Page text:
We interrupt this series on our experiences under COVID-19 to bring you more apocalypse. The following is adapted from a note sent to former members of the Association of Personal Historians, who have stayed in touch since its closure. Members on the West Coast were asked to check in and let us know how they were faring as fires raged. This is Trena’s response from September 16, 2020.

By Trena Cleland

Last Monday night, Robert and I rode our bikes to a friendly Labor Day block party in a nearby neighborhood. There were musicians jamming, vendors selling boho-chic items such as pottery and jewelry, and a group of young girls making balloon animals for $1 each.

Weirdly, at about 8 p.m., it started smelling like a smoky campground. Oh, and look — there’s gray smoke coming over the trees way down the block. Whaaahhh? Like fog rolling in, the party turned from warm and summery to dusk/smoke.

It’s been like a nuclear winter since then — thick, dense smoke — with only infrequent dashes outside to pick a tomato or buy groceries. Each time, you come back smelling like you’ve been hanging out in an ashtray, and have to wash off the soot. I don’t like to touch anything outside — forget about the coronavirus, I’m talking about the dirty ash on the garden plants and the car door handle. N95 masks are de rigeur, not the pretty cloth masks that are my everyday pandemic wear. (I can’t believe I miss them!)

NASA image courtesy of the NASA/Goddard Space Flight Center Earth Science Data and Information System (ESDIS) project.

Fire-wise, we are well out of harm’s way, and feel very fortunate. The closest fire, the Holiday Farm fire, is about 30 miles east of us. Sadly, it is right along the forested wonderland/playground of the spectacular McKenzie River. Some small hamlets have been destroyed, along with magnificent nature. Someone forwarded a poem that says, “Do not forget that the ashes falling from the sky are all that remains of the pine and grass and thistle and bear and coyote and deer and mouse that could not escape.”

Not to mention that the smoke, while mostly trees, contains some percentage of immolated cars, buildings, tires, fuel, even burnt-up Christmas ornaments from Christmas Treasures, a year-round holiday store.

The Air Quality Index number in our neighborhood has routinely been above 500, which is the highest number on the AQI chart. 500 is beyond ‘very unhealthy,’ it’s ‘ hazardous.’ So, what’s beyond hazardous? Something tells me, if you have to ask, you’re already dead.

Robert wrote the following:

We are at day six of the epic Eugene smoke-in. As of today, the Holiday Farm fire is 6% contained. The slow progress is mainly due to highly inaccessible terrain, and an under-staffing of fire fighters. The fire is mostly burning on north and south fronts. The eastward and westward progression is minimal, which is really good because the cities of Eugene/Springfield lie due west of the fire location.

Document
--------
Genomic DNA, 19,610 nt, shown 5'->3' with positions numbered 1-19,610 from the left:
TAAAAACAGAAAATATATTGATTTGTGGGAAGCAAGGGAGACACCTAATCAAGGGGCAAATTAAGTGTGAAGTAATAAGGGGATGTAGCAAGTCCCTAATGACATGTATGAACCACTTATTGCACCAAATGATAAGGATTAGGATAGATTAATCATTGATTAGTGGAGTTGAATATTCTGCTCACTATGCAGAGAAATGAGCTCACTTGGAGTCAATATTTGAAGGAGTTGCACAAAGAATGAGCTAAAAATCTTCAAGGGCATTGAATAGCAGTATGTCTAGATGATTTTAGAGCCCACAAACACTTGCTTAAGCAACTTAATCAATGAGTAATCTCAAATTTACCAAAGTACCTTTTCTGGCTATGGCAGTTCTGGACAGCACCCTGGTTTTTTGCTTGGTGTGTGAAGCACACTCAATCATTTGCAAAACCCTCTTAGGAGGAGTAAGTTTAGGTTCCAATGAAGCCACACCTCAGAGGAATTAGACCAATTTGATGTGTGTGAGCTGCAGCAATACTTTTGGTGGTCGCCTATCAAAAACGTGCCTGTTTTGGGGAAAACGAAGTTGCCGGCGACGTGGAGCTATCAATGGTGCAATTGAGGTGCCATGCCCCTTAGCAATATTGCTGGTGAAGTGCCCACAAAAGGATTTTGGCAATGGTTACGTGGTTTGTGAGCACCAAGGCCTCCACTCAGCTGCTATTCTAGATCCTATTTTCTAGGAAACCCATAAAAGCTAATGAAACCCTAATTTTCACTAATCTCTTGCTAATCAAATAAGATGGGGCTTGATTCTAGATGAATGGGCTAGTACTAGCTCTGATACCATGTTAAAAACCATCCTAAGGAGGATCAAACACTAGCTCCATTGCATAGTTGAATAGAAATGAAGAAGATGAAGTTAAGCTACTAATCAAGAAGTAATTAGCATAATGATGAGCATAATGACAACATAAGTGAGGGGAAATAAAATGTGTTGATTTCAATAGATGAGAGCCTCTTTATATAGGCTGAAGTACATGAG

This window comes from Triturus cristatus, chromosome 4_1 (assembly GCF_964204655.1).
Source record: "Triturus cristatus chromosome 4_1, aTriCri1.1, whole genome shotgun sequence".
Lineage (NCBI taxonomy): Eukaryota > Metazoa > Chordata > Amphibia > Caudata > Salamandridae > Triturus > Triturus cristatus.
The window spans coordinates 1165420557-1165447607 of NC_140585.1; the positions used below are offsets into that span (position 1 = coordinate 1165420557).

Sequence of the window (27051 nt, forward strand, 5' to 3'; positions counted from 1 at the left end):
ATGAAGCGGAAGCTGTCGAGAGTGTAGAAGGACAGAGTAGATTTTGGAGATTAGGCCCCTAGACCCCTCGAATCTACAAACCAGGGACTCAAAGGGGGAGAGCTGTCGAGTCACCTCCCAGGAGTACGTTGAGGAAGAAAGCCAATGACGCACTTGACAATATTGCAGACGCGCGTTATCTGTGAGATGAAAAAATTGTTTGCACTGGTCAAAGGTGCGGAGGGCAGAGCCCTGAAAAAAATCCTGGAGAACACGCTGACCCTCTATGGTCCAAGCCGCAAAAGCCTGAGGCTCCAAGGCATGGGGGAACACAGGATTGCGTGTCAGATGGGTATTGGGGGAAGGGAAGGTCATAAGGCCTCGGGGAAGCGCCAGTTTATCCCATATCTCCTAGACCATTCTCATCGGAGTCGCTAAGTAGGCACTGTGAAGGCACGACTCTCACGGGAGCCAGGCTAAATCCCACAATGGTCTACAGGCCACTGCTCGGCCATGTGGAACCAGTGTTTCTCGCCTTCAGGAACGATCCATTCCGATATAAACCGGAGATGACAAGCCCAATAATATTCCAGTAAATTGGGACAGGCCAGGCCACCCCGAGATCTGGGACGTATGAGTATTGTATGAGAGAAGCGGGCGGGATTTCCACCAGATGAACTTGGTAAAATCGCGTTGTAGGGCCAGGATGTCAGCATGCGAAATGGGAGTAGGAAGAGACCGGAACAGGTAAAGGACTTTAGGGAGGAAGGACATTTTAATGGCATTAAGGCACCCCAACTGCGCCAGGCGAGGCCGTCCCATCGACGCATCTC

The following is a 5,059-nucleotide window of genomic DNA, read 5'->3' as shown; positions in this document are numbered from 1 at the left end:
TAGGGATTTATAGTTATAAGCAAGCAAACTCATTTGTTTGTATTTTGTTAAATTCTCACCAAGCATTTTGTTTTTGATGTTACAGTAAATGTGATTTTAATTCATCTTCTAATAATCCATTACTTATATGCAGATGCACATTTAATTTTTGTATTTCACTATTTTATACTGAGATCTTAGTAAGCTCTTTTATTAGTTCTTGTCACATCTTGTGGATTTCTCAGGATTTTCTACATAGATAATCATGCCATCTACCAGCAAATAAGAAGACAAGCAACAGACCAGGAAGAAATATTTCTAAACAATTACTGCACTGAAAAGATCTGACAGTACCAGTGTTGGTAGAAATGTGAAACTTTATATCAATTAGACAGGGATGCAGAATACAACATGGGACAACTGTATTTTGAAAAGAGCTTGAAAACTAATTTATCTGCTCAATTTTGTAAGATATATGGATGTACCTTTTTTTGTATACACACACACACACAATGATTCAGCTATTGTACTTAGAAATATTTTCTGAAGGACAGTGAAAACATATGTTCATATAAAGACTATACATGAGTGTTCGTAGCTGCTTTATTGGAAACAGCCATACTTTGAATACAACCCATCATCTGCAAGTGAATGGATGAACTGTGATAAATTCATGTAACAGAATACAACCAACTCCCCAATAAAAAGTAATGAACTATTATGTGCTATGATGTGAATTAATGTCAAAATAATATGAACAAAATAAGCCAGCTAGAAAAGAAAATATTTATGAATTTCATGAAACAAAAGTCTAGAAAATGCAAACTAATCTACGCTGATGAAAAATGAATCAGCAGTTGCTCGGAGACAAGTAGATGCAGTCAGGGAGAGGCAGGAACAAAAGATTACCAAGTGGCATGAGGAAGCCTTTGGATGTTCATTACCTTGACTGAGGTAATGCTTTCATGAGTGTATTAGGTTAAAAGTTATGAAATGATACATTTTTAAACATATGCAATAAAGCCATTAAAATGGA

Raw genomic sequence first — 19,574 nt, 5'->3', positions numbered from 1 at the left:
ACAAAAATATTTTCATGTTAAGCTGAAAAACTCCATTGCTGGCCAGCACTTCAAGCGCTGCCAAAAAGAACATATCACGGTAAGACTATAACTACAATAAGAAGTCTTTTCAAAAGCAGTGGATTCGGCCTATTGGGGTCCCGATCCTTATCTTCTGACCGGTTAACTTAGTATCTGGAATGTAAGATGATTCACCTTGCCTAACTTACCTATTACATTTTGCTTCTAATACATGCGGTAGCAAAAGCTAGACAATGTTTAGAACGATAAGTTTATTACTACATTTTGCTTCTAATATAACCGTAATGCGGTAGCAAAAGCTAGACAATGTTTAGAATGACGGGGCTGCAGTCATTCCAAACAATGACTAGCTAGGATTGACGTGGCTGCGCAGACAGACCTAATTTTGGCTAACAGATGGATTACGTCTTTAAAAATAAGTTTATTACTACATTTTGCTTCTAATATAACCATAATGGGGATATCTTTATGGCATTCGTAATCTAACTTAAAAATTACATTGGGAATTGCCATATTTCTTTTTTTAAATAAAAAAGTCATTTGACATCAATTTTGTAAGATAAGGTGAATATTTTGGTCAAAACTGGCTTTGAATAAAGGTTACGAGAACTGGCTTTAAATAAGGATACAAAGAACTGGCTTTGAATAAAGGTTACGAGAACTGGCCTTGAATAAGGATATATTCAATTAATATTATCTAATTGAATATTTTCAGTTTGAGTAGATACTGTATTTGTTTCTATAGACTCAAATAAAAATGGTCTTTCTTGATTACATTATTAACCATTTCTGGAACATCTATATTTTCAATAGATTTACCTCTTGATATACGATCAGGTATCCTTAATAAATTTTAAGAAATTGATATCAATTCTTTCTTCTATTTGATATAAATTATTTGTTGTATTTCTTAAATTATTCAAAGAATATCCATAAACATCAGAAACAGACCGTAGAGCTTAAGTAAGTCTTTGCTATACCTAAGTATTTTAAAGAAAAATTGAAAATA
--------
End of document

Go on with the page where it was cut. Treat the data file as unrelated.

Our tap water now has a distinct ashy off-flavor. Our water supply is the McKenzie River, and it is the McKenzie watershed which is burning. EWEB (our local water and electric utility) has water and hydroelectric plants potentially in harm’s way, but so far, no imminent threat. Some good fire news, the historic Goodpasture wooden covered bridge, at the Leaburg reservoir, was saved from the flames.

For now, we are sheltering in place — a lockdown within a lockdown. What these last six days have reminded me most of are the ‘snow days’ of youth, when heavy Midwestern snowfall kept us home from school. Rob and I have baked, done arts and crafts, played Scrabble, and watched documentaries. The hope is that either wind and/or rain will arrive by Wednesday or Thursday to move away this dense fog of impenetrable smoke.

We’re so fortunate to have a well-insulated house, with good air circulation. Eugene also has many folks who camp out in parks and along the river year-round, and that’s just unimaginable, to think about their 24/7 immersion in smoke.

We already surmised that the COVID pandemic would lead to more homelessness, poverty, mental and physical illness, and closed businesses; and these fires will only amplify those trends up and down the West Coast. A cousin of Rob’s lost her home in the Boulder Creek fire near Santa Cruz about three weeks ago. Welcome to the rest of our lives, living with the impacts of this world-gone-awry.